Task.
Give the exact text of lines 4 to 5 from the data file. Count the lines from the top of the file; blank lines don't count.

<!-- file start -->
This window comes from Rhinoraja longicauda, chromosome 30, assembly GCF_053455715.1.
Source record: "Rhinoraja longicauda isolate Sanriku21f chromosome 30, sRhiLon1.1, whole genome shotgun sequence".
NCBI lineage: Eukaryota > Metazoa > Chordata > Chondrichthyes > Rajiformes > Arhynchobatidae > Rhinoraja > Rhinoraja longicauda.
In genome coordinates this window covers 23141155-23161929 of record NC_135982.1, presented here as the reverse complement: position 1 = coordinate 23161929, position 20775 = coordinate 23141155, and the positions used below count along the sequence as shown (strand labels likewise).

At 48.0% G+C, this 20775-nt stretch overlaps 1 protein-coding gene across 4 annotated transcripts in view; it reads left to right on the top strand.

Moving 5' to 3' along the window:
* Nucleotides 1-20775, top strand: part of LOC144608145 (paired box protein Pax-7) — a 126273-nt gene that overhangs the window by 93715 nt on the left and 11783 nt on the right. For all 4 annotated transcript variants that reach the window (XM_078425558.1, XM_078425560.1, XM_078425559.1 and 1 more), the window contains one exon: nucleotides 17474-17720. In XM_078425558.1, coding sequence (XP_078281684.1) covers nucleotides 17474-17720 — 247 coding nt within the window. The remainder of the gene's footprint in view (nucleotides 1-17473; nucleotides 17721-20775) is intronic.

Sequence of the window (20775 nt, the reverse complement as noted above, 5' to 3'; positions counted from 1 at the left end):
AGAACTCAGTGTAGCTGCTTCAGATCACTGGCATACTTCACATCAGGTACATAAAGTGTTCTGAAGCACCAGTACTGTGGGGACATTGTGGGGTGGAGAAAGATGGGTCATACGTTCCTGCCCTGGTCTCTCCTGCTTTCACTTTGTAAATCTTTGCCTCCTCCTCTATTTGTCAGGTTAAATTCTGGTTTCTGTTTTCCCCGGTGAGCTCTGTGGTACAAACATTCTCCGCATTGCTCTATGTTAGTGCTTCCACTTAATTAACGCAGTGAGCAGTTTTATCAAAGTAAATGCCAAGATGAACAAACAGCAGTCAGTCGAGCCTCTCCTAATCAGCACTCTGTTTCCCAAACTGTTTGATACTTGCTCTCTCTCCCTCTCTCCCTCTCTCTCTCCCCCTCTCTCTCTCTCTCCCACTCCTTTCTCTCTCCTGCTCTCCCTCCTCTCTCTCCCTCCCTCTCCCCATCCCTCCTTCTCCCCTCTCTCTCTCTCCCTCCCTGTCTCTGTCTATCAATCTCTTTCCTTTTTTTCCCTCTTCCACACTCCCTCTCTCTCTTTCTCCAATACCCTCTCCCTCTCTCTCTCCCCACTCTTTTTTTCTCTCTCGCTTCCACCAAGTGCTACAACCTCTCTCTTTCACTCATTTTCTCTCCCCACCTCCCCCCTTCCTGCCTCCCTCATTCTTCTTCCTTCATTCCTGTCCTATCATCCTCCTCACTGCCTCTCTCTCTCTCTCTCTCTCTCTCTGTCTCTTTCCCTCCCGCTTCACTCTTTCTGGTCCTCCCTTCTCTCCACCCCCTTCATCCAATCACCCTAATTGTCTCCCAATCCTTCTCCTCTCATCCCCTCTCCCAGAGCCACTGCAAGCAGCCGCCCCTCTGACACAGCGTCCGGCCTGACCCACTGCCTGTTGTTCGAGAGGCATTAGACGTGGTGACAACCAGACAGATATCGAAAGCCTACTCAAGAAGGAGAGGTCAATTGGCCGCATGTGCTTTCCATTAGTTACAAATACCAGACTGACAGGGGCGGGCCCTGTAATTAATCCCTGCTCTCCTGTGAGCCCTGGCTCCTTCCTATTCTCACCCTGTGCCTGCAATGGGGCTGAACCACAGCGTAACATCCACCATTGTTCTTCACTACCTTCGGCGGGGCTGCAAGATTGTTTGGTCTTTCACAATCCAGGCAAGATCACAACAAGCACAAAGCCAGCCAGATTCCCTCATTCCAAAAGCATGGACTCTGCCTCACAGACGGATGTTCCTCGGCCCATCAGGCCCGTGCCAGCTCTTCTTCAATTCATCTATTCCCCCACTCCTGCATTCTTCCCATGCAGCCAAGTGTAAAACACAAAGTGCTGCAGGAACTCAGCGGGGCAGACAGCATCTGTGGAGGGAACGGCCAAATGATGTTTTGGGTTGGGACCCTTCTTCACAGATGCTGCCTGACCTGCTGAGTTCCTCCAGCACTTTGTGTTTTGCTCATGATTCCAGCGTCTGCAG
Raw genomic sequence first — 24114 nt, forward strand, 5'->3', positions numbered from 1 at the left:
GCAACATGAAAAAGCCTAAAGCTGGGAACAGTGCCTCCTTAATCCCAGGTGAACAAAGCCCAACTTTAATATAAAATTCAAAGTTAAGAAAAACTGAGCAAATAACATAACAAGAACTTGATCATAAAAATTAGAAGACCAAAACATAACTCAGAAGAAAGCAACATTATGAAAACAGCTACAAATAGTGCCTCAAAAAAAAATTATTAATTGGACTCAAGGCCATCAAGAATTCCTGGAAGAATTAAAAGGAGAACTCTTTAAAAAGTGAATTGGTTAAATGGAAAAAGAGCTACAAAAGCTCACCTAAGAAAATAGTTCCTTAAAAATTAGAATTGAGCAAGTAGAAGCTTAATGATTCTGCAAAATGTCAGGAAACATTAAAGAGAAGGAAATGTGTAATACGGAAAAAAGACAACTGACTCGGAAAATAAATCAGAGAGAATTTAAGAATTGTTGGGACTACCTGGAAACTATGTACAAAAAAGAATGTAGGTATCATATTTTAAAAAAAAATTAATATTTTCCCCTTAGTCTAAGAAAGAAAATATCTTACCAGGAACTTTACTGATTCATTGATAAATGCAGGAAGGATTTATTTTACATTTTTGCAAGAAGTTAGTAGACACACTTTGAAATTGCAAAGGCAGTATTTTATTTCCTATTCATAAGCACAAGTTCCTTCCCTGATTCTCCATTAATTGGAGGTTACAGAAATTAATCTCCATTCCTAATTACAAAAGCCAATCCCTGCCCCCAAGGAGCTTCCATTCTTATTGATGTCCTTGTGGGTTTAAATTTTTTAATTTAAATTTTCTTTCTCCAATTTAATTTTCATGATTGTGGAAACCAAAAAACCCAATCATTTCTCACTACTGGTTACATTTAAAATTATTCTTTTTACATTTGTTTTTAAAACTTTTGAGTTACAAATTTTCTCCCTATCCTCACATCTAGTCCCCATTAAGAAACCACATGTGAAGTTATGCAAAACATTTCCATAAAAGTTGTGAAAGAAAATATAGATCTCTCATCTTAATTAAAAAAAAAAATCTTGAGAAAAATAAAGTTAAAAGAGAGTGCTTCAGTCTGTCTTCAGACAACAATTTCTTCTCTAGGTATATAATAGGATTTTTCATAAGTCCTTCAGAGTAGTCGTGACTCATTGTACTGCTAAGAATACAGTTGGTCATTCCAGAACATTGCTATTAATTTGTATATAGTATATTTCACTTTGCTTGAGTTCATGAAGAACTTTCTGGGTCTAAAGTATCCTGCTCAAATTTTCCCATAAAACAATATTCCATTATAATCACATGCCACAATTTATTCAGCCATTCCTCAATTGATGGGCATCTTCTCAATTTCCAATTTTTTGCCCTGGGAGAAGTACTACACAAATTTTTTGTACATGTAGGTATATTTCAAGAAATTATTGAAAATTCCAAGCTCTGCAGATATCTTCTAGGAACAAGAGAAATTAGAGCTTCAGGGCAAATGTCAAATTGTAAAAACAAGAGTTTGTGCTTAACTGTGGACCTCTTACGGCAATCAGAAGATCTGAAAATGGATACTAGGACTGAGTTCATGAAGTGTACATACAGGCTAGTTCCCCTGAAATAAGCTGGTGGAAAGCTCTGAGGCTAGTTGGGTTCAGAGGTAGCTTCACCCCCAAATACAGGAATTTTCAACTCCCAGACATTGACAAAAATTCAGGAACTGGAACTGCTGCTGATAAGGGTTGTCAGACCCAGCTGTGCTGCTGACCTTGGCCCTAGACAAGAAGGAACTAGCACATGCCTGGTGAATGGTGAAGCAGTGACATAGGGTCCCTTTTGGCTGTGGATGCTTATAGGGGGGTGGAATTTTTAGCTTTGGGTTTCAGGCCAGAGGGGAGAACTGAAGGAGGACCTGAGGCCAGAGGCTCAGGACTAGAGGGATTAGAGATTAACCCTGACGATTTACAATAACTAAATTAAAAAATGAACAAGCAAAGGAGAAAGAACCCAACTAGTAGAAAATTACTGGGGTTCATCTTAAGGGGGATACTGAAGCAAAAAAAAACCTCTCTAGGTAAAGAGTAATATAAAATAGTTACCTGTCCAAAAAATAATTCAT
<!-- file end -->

In genome coordinates this window covers 23141155-23161929 of record NC_135982.1, presented here as the reverse complement: position 1 = coordinate 23161929, position 20775 = coordinate 23141155, and the positions used below count along the sequence as shown (strand labels likewise).

At 48.0% G+C, this 20775-nt stretch overlaps 1 protein-coding gene across 4 annotated transcripts in view; it reads left to right on the top strand.